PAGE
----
It is therefore unlikely that mother-to-child transmission of HIV-1 can be eliminated by maternal ART only. In contrast, infant preexposure prophylaxis, administered during the entire duration of breast-feeding, is more likely to protect exposed babies against all possible routes of breast milk transmission, including cell-to-cell viral transfer. To achieve optimal adherence during infant preexposure prophylaxis, long-acting drugs that can be more practically given to infants and that have a good safety profile are urgently needed.

If we figure out how to stop mother-to-child transmission, my research will be antiquated.  One of those things future scientists say is 'Good science, but pointless because 'no one gets infected with HIV that way anymore''.  I will be the happiest uncited author on the planet.

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Like you say, formula is one way of dodging the bullet. But as we all know, countries where The Virus is rampant tend to also be those places where clean water and 'sterilising' products (for the fairly sizeable amount of kit needed to do the botttle-fed thing properly) are very much a luxury. So it looks like we're back to you boffins, and trusting you to nut out a way of fucking up the transmission.

BTW very entertained by the big ad flashing away on the right of this post today.
I have a prediction for Norah. Even I shall outlive thee, witch.

By dustbubble (not verified) on 24 Jul 2012 #permalink

As you pointed out, formula is not gonna transmit HIV.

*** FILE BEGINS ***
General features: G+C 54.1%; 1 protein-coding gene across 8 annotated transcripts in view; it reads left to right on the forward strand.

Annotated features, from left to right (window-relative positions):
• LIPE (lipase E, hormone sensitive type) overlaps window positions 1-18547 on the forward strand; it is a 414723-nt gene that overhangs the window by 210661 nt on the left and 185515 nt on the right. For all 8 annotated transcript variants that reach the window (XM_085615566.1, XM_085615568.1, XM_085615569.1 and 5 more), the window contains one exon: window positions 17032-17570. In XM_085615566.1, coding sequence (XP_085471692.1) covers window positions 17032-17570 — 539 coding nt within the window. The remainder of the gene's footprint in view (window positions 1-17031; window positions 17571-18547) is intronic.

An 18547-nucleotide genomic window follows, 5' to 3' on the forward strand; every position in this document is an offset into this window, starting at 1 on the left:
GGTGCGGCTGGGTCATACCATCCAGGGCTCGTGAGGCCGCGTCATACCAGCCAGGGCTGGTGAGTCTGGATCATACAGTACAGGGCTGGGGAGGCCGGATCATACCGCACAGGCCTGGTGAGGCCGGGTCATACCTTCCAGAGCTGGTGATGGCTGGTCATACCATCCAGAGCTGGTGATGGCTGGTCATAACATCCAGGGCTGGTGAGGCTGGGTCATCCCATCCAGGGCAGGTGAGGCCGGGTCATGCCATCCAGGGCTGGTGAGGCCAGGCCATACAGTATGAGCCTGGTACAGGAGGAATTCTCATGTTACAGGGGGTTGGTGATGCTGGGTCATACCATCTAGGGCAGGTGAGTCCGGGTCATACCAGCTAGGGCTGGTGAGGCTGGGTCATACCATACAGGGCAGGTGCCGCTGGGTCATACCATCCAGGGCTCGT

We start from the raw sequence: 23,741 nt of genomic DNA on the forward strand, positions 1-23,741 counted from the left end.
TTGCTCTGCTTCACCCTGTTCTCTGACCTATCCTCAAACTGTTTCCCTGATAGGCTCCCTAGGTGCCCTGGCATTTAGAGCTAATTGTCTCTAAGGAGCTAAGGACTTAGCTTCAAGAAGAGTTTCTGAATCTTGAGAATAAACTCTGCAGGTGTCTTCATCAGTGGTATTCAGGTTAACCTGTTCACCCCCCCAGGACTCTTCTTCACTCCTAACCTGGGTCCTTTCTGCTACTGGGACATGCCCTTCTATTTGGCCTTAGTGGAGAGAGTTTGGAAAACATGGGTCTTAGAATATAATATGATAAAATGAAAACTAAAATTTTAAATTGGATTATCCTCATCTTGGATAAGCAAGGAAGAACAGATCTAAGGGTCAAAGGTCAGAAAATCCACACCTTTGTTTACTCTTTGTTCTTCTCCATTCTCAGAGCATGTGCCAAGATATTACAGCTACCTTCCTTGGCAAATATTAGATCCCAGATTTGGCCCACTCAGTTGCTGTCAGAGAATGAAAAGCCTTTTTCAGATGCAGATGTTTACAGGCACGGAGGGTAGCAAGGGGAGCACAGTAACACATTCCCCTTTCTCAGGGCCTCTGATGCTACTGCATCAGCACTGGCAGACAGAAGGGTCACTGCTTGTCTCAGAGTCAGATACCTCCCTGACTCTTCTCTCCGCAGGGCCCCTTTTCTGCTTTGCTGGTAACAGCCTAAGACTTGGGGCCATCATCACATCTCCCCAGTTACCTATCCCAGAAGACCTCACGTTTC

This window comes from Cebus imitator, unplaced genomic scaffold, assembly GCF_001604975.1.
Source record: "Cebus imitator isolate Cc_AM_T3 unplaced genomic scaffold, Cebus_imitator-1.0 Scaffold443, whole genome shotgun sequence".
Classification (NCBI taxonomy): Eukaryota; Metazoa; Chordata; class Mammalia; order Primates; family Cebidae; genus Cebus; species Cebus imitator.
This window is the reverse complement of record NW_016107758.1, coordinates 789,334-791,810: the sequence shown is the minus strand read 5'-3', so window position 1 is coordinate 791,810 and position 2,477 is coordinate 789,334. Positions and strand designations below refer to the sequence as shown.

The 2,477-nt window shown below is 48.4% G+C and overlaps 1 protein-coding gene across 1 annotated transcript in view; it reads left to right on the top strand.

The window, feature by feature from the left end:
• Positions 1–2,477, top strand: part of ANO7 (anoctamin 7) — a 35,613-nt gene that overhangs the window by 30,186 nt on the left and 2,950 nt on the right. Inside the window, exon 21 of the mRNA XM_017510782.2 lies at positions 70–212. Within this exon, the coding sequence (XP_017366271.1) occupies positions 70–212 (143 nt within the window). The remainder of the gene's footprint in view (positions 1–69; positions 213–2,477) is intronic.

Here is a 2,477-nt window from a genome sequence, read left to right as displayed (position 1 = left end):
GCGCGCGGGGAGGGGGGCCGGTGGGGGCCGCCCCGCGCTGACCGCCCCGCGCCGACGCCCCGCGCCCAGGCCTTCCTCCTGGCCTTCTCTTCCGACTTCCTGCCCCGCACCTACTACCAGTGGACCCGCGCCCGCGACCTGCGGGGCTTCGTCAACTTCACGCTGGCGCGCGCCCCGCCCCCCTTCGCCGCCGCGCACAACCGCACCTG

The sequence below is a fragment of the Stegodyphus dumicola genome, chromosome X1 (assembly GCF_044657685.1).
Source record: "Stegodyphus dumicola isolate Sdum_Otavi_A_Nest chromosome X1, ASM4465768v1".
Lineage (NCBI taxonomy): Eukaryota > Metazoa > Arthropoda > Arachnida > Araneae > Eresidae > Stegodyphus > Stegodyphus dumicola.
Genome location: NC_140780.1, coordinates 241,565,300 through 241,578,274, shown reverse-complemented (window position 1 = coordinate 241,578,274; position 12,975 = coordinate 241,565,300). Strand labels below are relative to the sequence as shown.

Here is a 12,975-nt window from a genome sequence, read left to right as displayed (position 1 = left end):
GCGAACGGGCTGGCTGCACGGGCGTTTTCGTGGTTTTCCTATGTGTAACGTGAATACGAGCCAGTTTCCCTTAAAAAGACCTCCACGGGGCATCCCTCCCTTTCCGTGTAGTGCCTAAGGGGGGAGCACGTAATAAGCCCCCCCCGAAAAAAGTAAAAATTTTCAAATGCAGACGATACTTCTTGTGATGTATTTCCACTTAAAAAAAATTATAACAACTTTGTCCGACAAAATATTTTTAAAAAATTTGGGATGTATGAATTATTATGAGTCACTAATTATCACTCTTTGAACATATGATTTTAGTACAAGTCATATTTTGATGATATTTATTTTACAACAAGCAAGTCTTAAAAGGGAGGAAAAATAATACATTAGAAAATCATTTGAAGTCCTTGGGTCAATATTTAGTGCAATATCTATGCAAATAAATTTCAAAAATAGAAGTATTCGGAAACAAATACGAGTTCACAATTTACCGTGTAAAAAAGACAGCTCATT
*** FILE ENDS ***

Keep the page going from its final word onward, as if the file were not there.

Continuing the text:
Unfortunately, we've already seen tragic results from pushing formula into super-poor areas of the world-- the locals, being poor, too often dilute the formula to make it last until the next handout. Diluted formula means undernourished baby. Sometimes with severe deficiency issues... back in the early days of "scientific formula" the formula countries pushed their product strongly into these areas of the world, and we saw the results. Not good.

But neither is HIV-infected baby.


By Bob Powers (not verified) on 24 Jul 2012 #permalink

Ooops-- spell-check-- make that

.. formula companies ...

... not countries... meh

By Bob Powers (not verified) on 24 Jul 2012 #permalink

I know a chemical engineering student who designed a nipple shield that would deliver ARVs to the baby as it suckled. But it's too expensive to commercialise in the parts of the world that need it most...

What about a treatment that caused those HIV infected cells to undergo apoptosis?

A treatment like nitric oxide?

Adults have commensal bacteria on the tongue that reduce nitrate in saliva to nitrite and in the low pH of the stomach the nitrite is reduced to NO which can reach ~100 ppm in the stomach head space (this is a gigantic level, enough to kill you if it oxidized to NO2 and you breathed it). Infants don't develop these commensal bacteria on their tongue until about a year of age.

There might be some ways of doing this that would be cheap enough.

By daedalus2u (not verified) on 27 Jul 2012 #permalink